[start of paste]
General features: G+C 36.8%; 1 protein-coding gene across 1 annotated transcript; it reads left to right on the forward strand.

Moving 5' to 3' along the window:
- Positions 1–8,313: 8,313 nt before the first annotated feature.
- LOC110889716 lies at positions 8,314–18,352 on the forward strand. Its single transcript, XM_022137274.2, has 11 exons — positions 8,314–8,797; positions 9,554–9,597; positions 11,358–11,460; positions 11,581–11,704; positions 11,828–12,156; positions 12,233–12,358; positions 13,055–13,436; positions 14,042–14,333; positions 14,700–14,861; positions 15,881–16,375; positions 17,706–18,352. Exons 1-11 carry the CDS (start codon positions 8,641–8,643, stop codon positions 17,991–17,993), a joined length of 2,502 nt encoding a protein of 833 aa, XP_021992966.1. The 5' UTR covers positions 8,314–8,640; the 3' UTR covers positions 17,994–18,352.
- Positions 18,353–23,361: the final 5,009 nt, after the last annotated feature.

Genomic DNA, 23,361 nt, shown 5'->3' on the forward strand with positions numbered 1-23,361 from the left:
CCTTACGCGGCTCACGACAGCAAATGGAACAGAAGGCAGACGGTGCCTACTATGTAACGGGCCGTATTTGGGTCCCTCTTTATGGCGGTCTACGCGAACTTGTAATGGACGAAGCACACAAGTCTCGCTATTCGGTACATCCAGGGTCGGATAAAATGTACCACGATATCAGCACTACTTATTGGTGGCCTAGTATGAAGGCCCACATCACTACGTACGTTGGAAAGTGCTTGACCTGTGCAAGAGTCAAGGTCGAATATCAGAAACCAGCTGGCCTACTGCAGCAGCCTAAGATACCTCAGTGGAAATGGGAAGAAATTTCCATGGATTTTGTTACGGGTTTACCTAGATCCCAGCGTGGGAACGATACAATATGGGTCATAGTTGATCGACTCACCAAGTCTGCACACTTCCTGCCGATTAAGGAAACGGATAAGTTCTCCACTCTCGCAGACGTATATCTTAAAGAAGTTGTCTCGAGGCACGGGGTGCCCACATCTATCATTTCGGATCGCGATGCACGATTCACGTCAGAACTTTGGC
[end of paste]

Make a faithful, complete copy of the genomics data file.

General features: G+C 36.8%; 1 protein-coding gene across 1 annotated transcript; it reads left to right on the forward strand.

Moving 5' to 3' along the window:
- Positions 1–8,313: 8,313 nt before the first annotated feature.
- LOC110889716 lies at positions 8,314–18,352 on the forward strand. Its single transcript, XM_022137274.2, has 11 exons — positions 8,314–8,797; positions 9,554–9,597; positions 11,358–11,460; positions 11,581–11,704; positions 11,828–12,156; positions 12,233–12,358; positions 13,055–13,436; positions 14,042–14,333; positions 14,700–14,861; positions 15,881–16,375; positions 17,706–18,352. Exons 1-11 carry the CDS (start codon positions 8,641–8,643, stop codon positions 17,991–17,993), a joined length of 2,502 nt encoding a protein of 833 aa, XP_021992966.1. The 5' UTR covers positions 8,314–8,640; the 3' UTR covers positions 17,994–18,352.
- Positions 18,353–23,361: the final 5,009 nt, after the last annotated feature.

Genomic DNA, 23,361 nt, shown 5'->3' on the forward strand with positions numbered 1-23,361 from the left:
CCTTACGCGGCTCACGACAGCAAATGGAACAGAAGGCAGACGGTGCCTACTATGTAACGGGCCGTATTTGGGTCCCTCTTTATGGCGGTCTACGCGAACTTGTAATGGACGAAGCACACAAGTCTCGCTATTCGGTACATCCAGGGTCGGATAAAATGTACCACGATATCAGCACTACTTATTGGTGGCCTAGTATGAAGGCCCACATCACTACGTACGTTGGAAAGTGCTTGACCTGTGCAAGAGTCAAGGTCGAATATCAGAAACCAGCTGGCCTACTGCAGCAGCCTAAGATACCTCAGTGGAAATGGGAAGAAATTTCCATGGATTTTGTTACGGGTTTACCTAGATCCCAGCGTGGGAACGATACAATATGGGTCATAGTTGATCGACTCACCAAGTCTGCACACTTCCTGCCGATTAAGGAAACGGATAAGTTCTCCACTCTCGCAGACGTATATCTTAAAGAAGTTGTCTCGAGGCACGGGGTGCCCACATCTATCATTTCGGATCGCGATGCACGATTCACGTCAGAACTTTGGC